Monday, 19 March 2012

Andy Goldsworthy analysis.

Andy Goldsworthy, born 1956, British scultor, photographer and environmentalist, his works consists of natural landscapes, art works produced by only him and the nature whether this be a picture or 3 dimentional sculpture. He works from his home in Scotland.

'Incredible Serpentine Tree Roots', a sculpture, piece of art and photograph in one. Goldsworthy's background interest in nature, and here his own opinion towards his works and interests links this free handed process of using the mud/sand to create this - "I enjoy the freedom of just using my hands and "found" tools--a sharp stone, the quill of a feather, thorns. I take the opportunities each day offers: if it is snowing, I work with snow, at leaf-fall it will be with leaves; a blown-over tree becomes a source of twigs and branches. I stop at a place or pick up a material because I feel that there is something to be discovered. Here is where I can learn." Created for art, made in YEAR, fairly modern, the only way you can tell this is because of the professional photo quality which must have been used from modern technology, otherwise the natural creation could have been produced at any time because of Goldsworthy's simple yet accurate process. It can link with history, because of the ancient tree which has obviously taken a good century to grow, it shows unseen life because the roots not only look amazing but were created in the way in which they are seen underground, showing the gradual life cycle of the tree growing. Goldsworthy's works differ from each other so this definitely comes across as his own movement and with more individuality than anything else in this modern period, he works with whatever he can and whatever takes his fancy rather than following anything specific.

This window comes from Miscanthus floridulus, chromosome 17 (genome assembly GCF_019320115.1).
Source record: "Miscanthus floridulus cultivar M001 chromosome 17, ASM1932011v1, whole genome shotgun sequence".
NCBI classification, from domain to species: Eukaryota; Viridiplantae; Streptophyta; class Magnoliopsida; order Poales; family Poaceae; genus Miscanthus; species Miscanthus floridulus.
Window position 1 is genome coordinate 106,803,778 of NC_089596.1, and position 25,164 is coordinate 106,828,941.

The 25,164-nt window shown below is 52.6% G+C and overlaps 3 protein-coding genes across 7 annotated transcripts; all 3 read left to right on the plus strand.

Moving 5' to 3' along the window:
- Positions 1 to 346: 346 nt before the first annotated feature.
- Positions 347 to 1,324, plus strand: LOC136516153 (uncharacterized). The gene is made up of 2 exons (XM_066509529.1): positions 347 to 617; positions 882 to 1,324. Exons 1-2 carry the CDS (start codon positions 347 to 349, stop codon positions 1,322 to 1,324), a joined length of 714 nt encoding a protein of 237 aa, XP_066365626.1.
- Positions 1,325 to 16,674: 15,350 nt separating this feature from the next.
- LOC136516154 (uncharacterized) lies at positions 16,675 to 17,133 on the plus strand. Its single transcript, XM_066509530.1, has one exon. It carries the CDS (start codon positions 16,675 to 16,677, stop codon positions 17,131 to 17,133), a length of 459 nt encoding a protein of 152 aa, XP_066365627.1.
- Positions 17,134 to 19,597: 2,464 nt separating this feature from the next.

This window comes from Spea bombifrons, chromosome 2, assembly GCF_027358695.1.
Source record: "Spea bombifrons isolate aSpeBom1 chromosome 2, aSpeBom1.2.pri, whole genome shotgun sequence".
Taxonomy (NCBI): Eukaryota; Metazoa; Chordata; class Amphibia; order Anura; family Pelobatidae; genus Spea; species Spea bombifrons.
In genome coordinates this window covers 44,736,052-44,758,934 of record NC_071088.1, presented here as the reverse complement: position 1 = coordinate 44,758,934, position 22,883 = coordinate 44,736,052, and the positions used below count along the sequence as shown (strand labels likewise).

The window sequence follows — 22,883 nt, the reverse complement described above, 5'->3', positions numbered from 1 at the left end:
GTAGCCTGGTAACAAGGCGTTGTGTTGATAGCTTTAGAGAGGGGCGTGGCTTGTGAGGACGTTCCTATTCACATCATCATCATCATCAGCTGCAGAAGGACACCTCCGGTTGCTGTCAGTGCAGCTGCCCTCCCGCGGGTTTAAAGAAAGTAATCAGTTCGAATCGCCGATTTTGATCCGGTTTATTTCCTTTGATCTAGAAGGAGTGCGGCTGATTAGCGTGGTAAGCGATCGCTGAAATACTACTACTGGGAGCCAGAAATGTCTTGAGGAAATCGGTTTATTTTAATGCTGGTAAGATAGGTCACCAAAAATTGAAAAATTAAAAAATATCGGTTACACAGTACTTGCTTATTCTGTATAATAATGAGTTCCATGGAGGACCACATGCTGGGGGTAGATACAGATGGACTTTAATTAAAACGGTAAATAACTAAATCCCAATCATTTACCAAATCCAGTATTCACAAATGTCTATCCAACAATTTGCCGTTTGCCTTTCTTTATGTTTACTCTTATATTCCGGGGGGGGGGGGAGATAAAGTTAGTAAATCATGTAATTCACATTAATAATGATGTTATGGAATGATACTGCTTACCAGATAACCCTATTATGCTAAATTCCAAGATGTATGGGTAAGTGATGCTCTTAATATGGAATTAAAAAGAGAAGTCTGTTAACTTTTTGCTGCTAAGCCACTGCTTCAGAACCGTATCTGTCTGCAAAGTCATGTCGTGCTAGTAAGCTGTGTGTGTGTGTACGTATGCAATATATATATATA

The process of the work was Goldsworthy sculpturing the roots with his hands, using the sand which was slightly damp and involved mud for the solid effect rather than it crumbling, the composition was decided upon the trees realistic underground features, it looks made up, serpent like and imaginary but is actually the trees basic appearance underground, trees of this size have magnificent roots and this shows this natural composition over ground rather than under, the photographs composition focuses only on the tree and the roots and the low angle it has been taken from makes the roots looks superior to even the tree, no unnecessary space is left, the rather rectangular shape emphasizes height on the tree, the small amount of background space is easily taken up by more natural features, ground, mud and other tree branches, the season must have been autumn because of the visible leaves fallen to the ground in the background. This was a perfect time to produce this artwork in particular because of the bear branches look well with the roots which wouldn't have leaves on them. The scale of the actual work is obviously bigger than the photograph, around 10metres long altogether, the fact the roots are created to be life size also shows the realistic side to Goldsworthy’s work. Texture and shape are the most important formal elements in this work, the shape of the roots bending around each other is needed to make the sculpture look right altogether, and the smoothened texture isn't realistic but gives a more simple appearance to the sculpture showing its magnificence rather than actual texture, also seems more serpent like. they are symbolic to the underground appearance of the tree, they could symbolise the age of it. The tone of the whole composition comes naturally rather than being created as does the colour, although the darkness of the tree contrast with the 'roots' which Goldsworthy has chosen to be the same material (mud) as the ground perhaps representing the underneath rather than the over ground actual tree.